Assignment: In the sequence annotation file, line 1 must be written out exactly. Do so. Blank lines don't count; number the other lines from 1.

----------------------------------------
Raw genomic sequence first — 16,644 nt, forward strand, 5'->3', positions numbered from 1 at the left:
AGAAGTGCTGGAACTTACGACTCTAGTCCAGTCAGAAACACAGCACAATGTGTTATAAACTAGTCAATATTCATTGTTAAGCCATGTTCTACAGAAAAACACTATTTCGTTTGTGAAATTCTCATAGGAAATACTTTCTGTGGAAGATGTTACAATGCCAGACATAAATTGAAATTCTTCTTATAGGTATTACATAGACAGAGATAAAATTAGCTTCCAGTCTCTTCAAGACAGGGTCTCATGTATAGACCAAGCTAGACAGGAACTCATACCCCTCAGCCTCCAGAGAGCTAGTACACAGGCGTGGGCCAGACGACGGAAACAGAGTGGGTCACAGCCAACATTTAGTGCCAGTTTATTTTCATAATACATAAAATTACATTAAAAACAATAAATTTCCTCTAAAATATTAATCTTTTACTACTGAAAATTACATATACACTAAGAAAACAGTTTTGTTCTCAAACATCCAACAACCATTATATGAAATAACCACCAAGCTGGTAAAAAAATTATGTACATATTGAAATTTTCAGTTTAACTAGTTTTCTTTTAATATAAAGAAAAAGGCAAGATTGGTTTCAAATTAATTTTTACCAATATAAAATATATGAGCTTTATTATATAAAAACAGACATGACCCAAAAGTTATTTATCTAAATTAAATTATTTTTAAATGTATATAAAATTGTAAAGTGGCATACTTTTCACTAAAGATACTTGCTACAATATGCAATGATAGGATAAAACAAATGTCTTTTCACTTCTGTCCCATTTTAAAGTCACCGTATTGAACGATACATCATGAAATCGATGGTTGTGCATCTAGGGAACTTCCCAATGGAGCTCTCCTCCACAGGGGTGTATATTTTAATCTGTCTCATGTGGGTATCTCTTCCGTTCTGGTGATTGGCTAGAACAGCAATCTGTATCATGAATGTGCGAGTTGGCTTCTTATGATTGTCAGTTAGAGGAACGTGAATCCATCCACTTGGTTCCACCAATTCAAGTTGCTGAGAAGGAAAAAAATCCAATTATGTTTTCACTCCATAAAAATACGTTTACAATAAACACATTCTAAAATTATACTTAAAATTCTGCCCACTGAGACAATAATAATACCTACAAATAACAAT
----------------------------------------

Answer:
Raw genomic sequence first — 16,644 nt, forward strand, 5'->3', positions numbered from 1 at the left: